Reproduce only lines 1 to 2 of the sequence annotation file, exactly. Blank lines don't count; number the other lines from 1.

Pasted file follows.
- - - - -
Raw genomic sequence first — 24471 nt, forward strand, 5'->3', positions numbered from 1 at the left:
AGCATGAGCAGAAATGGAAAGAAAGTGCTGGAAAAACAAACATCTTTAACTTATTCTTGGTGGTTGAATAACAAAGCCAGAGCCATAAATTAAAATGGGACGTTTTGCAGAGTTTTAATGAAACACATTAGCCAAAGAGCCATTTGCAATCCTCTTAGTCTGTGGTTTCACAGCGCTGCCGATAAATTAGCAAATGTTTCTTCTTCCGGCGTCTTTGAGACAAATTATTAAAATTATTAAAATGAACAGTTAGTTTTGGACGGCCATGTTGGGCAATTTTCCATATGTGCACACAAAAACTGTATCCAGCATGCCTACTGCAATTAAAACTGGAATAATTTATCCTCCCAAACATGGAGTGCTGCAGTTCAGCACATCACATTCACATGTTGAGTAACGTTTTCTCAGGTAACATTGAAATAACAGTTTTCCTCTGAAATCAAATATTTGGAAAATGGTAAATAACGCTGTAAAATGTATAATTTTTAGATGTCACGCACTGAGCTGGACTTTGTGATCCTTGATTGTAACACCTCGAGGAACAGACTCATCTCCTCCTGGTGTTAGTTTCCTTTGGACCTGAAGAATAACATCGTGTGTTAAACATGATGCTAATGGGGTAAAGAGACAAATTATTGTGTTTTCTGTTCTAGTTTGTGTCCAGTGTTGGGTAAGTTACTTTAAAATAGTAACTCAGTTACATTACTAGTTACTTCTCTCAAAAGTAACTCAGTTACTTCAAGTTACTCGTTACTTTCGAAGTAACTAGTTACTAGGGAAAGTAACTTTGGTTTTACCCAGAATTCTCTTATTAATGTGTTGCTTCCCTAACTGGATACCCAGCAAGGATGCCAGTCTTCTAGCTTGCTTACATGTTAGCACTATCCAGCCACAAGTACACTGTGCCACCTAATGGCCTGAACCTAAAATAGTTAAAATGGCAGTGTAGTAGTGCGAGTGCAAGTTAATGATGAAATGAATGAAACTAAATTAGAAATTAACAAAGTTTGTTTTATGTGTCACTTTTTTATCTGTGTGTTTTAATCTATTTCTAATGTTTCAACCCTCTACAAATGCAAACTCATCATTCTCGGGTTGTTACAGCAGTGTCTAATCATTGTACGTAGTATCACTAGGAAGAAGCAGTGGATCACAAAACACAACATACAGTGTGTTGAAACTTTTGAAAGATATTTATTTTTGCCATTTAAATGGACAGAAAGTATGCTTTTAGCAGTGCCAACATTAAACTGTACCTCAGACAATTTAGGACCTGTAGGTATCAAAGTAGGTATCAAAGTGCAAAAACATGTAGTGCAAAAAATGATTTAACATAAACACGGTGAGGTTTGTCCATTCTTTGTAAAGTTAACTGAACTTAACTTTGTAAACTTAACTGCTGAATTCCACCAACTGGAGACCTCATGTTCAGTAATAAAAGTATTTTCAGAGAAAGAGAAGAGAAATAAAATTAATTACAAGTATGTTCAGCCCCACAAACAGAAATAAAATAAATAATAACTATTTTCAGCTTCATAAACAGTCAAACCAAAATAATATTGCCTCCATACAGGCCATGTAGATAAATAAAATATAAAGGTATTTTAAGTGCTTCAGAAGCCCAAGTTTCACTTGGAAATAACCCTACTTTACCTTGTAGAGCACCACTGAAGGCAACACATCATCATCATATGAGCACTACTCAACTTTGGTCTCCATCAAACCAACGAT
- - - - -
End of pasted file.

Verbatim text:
Raw genomic sequence first — 24471 nt, forward strand, 5'->3', positions numbered from 1 at the left:
AGCATGAGCAGAAATGGAAAGAAAGTGCTGGAAAAACAAACATCTTTAACTTATTCTTGGTGGTTGAATAACAAAGCCAGAGCCATAAATTAAAATGGGACGTTTTGCAGAGTTTTAATGAAACACATTAGCCAAAGAGCCATTTGCAATCCTCTTAGTCTGTGGTTTCACAGCGCTGCCGATAAATTAGCAAATGTTTCTTCTTCCGGCGTCTTTGAGACAAATTATTAAAATTATTAAAATGAACAGTTAGTTTTGGACGGCCATGTTGGGCAATTTTCCATATGTGCACACAAAAACTGTATCCAGCATGCCTACTGCAATTAAAACTGGAATAATTTATCCTCCCAAACATGGAGTGCTGCAGTTCAGCACATCACATTCACATGTTGAGTAACGTTTTCTCAGGTAACATTGAAATAACAGTTTTCCTCTGAAATCAAATATTTGGAAAATGGTAAATAACGCTGTAAAATGTATAATTTTTAGATGTCACGCACTGAGCTGGACTTTGTGATCCTTGATTGTAACACCTCGAGGAACAGACTCATCTCCTCCTGGTGTTAGTTTCCTTTGGACCTGAAGAATAACATCGTGTGTTAAACATGATGCTAATGGGGTAAAGAGACAAATTATTGTGTTTTCTGTTCTAGTTTGTGTCCAGTGTTGGGTAAGTTACTTTAAAATAGTAACTCAGTTACATTACTAGTTACTTCTCTCAAAAGTAACTCAGTTACTTCAAGTTACTCGTTACTTTCGAAGTAACTAGTTACTAGGGAAAGTAACTTTGGTTTTACCCAGAATTCTCTTATTAATGTGTTGCTTCCCTAACTGGATACCCAGCAAGGATGCCAGTCTTCTAGCTTGCTTACATGTTAGCACTATCCAGCCACAAGTACACTGTGCCACCTAATGGCCTGAACCTAAAATAGTTAAAATGGCAGTGTAGTAGTGCGAGTGCAAGTTAATGATGAAATGAATGAAACTAAATTAGAAATTAACAAAGTTTGTTTTATGTGTCACTTTTTTATCTGTGTGTTTTAATCTATTTCTAATGTTTCAACCCTCTACAAATGCAAACTCATCATTCTCGGGTTGTTACAGCAGTGTCTAATCATTGTACGTAGTATCACTAGGAAGAAGCAGTGGATCACAAAACACAACATACAGTGTGTTGAAACTTTTGAAAGATATTTATTTTTGCCATTTAAATGGACAGAAAGTATGCTTTTAGCAGTGCCAACATTAAACTGTACCTCAGACAATTTAGGACCTGTAGGTATCAAAGTAGGTATCAAAGTGCAAAAACATGTAGTGCAAAAAATGATTTAACATAAACACGGTGAGGTTTGTCCATTCTTTGTAAAGTTAACTGAACTTAACTTTGTAAACTTAACTGCTGAATTCCACCAACTGGAGACCTCATGTTCAGTAATAAAAGTATTTTCAGAGAAAGAGAAGAGAAATAAAATTAATTACAAGTATGTTCAGCCCCACAAACAGAAATAAAATAAATAATAACTATTTTCAGCTTCATAAACAGTCAAACCAAAATAATATTGCCTCCATACAGGCCATGTAGATAAATAAAATATAAAGGTATTTTAAGTGCTTCAGAAGCCCAAGTTTCACTTGGAAATAACCCTACTTTACCTTGTAGAGCACCACTGAAGGCAACACATCATCATCATATGAGCACTACTCAACTTTGGTCTCCATCAAACCAACGAT